Scope: digitization of all open reel-to-reel video tapes included in the “Street Scenes” Series created by Fort Wayne Public Library between 1974-1976. The entire FWPL collection consists of 169 reels with the Street Scenes series consisting of 16 tapes.
Overview: the project will begin with digitizing the 6 tapes that remain unprocessed. This will complete the collection for playback on the channel and inclusion on the Allen County Public Library’s Youtube page for use in this year’s Indiana Bi-Centennial Celebrations. Older( 2000s era) files will be reviewed to see if redigitization will create a better product in cases where there is significant drop out detected.
Process: Access Fort Wayne, a department of the Allen County Public Library will provide an open reel playback machine that will feed signal to an oscilloscope, time base corrector, DV digital tape machine and DVD recorder. The original metadata will be transcribed into an Excel spreadsheet, a screen capture will be made of each file. The original paper catalog (FWPL-TV Video Catalog) will be digitized and saved as a PDF. The original reels will be inspected and stored with copies of the digitized content and labeled with the old FWPL catalog number as well as the current AFW catalog number.
Outcome: the unique and local content will be preserved as well as access provided to history enthusiasts, specifically those interested in Fort Wayne architecture, vintage automobiles and fashions from the 1970s.
Time Commitment: Organizing existing files, tape reels and paper documentation will take 40 hours. Set up and configuration of equipment will take 40 hours. Transfer and in ingestion of signal will take 80 hours. Cataloging and upload will take 40 hours.
What a day, I finally got an intern to help me with the item level survey of the Tape Archive. This means it is real. We spent the morning reading tape numbers and dates into a database. I see some changes that will have to be made to the database because up til now, it is meant to be the unquestioned record, the reality is, it is a mess down there and I need some way of tracking items that have no record, have improper information or just plain don’t exist anymore.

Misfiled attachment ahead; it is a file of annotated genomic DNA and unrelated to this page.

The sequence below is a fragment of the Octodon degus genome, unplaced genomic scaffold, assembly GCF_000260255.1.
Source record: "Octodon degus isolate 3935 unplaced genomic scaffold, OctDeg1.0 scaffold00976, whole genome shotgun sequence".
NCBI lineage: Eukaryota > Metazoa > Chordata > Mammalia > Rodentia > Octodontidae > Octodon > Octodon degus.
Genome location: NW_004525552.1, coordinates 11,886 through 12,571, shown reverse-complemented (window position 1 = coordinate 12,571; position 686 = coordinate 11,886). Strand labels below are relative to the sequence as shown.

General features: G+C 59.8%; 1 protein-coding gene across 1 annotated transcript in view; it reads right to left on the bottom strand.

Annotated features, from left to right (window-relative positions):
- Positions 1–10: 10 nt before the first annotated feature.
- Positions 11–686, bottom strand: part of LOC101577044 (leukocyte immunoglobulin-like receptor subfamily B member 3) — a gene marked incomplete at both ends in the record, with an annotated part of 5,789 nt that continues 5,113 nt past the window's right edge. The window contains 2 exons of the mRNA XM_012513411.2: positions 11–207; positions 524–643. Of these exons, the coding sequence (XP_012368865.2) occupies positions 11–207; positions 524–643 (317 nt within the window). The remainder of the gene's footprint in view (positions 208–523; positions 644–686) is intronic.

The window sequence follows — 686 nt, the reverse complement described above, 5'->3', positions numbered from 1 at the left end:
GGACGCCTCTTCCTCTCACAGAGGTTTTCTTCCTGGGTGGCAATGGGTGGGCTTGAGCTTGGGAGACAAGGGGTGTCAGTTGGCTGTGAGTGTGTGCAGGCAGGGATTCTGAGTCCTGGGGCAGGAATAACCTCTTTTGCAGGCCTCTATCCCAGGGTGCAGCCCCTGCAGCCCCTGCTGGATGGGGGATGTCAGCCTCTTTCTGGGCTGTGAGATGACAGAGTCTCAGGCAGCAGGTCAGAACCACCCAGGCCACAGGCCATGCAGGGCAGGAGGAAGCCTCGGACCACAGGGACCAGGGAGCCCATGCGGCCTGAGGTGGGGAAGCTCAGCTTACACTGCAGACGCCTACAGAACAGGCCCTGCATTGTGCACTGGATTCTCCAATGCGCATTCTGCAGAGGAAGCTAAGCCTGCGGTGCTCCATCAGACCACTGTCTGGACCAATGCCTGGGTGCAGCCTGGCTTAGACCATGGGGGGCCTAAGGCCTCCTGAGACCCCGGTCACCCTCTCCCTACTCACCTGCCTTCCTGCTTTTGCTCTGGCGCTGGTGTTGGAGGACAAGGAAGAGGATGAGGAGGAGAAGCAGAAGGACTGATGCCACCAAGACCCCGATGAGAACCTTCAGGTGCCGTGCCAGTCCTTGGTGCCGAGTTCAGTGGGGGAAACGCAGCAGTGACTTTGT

Right now all I have is a dumpy Access database that is old and wrong, but I can add some forms and queries so that I can find entries and alter them to reflect what really is in the vault.
I had the opportunity to use the Access Fort Wayne pop up green screen to shoot my latest review. I used a small HD digital camera that recorded to a SD card. I then used Adobe Premiere and After Effects to key out the green and key in the footage of the book. I used […]
The media production landscape is changing. The public has turned into media creators, not just consumers. Public Access was started to facilitate this change in 1981. It was designed to provide access to media for the entire population. What wasn’t foreseen was the explosion in outlets for video content created by members of the public.
In order for Public Access to remain relevant, we need to re-establish ourselves as a hub that that can provide community, training opportunity, and technical support to local content creators. Outreach will be key in providing community for local video producers.
March 12th was the date of the first ever Fort Wayne Filmmakers Summit. Held in the Spectator’s Lounge of the Cinema Center from 7 to 9PM. The attendees ranged from first time screenwriters to seasoned veterans of the film industry. The audience filled the space and it was standing-room-only for a number of the 90 participants. First on the agenda was the filmmaker’s perspective: Each speaker presented a personal description of the projects they had participated in and a critique of the good and the bad of working on video production in Northeast Indiana. We were lucky enough to be invited to the event and I Co-presented with my coworker, Bob Ihrie.